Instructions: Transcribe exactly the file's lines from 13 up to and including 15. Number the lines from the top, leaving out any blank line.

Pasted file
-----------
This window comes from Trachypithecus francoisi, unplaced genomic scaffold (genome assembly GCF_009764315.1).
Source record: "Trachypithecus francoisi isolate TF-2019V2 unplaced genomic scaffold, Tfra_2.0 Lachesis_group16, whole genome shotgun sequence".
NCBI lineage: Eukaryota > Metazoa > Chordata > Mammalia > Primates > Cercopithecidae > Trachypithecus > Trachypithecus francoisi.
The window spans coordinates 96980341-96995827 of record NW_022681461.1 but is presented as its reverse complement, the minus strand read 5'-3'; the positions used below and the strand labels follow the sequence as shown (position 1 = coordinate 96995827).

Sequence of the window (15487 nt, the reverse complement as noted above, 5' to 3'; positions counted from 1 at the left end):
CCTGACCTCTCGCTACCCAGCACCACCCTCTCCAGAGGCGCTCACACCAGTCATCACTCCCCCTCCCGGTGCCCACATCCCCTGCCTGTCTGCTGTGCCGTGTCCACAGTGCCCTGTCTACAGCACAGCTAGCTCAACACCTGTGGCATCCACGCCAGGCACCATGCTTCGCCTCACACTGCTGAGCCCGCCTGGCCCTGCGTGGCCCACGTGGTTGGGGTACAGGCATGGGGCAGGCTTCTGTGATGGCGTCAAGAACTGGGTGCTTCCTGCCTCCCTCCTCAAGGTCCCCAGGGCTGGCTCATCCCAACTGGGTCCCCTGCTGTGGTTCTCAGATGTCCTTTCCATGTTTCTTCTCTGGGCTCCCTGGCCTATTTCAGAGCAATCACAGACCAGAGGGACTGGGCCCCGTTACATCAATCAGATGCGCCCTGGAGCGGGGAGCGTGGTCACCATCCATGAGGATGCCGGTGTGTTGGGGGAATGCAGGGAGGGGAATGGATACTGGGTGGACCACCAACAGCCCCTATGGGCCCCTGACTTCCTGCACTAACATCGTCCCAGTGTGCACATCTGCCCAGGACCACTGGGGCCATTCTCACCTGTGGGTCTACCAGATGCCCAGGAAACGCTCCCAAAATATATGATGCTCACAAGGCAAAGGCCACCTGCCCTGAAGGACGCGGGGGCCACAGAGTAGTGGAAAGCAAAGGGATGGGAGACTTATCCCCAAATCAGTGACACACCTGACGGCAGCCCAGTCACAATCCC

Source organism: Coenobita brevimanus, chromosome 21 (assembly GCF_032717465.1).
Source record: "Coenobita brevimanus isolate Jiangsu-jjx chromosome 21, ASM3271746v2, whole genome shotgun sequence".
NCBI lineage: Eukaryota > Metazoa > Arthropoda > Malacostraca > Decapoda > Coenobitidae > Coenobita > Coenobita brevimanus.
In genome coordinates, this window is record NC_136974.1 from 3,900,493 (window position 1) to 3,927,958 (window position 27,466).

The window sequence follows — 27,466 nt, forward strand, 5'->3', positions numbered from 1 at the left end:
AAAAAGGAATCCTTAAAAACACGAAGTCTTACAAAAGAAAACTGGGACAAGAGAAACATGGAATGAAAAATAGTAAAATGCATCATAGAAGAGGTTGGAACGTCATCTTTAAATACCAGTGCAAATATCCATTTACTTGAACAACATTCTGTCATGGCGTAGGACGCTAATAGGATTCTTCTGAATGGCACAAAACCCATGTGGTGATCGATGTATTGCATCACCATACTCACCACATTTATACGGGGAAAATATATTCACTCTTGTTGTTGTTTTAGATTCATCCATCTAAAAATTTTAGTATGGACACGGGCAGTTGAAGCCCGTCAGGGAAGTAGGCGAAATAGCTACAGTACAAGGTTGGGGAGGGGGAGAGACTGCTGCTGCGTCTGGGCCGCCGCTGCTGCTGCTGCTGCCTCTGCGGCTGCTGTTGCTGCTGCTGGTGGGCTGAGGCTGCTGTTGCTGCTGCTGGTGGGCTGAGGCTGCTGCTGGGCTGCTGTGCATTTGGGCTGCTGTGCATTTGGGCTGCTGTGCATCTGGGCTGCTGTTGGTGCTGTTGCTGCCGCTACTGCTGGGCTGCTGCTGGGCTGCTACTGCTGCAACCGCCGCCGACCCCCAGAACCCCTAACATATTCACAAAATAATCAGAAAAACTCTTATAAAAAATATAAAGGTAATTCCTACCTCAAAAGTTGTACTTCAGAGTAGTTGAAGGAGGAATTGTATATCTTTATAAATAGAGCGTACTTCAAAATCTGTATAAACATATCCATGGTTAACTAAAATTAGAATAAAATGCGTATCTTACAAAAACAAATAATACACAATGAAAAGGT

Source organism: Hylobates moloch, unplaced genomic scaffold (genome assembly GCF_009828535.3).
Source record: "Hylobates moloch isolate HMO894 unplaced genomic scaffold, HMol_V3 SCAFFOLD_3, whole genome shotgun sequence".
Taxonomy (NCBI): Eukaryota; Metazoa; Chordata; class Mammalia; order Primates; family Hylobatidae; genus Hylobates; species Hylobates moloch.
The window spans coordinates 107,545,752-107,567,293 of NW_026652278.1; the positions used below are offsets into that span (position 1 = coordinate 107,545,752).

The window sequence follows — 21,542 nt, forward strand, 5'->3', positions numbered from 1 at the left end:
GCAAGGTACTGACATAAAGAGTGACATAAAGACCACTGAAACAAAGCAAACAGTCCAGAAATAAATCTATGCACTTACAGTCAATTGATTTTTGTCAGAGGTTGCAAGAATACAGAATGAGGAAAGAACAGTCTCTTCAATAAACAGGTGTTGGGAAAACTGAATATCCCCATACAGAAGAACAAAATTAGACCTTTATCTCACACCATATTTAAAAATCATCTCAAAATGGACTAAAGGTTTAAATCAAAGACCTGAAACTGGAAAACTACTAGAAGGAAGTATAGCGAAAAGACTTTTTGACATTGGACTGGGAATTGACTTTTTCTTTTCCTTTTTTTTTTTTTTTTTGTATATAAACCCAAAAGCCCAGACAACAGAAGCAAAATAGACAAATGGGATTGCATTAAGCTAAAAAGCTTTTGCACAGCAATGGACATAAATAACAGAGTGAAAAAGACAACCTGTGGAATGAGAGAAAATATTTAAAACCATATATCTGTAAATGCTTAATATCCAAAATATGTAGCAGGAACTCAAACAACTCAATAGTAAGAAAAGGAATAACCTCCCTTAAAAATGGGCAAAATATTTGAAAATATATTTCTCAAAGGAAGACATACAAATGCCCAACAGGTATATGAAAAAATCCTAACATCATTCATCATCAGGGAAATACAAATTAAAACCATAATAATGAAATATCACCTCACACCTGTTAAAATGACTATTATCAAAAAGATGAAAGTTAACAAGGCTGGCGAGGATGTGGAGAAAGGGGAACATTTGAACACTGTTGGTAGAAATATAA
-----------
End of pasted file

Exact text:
Source organism: Hylobates moloch, unplaced genomic scaffold (genome assembly GCF_009828535.3).
Source record: "Hylobates moloch isolate HMO894 unplaced genomic scaffold, HMol_V3 SCAFFOLD_3, whole genome shotgun sequence".
Taxonomy (NCBI): Eukaryota; Metazoa; Chordata; class Mammalia; order Primates; family Hylobatidae; genus Hylobates; species Hylobates moloch.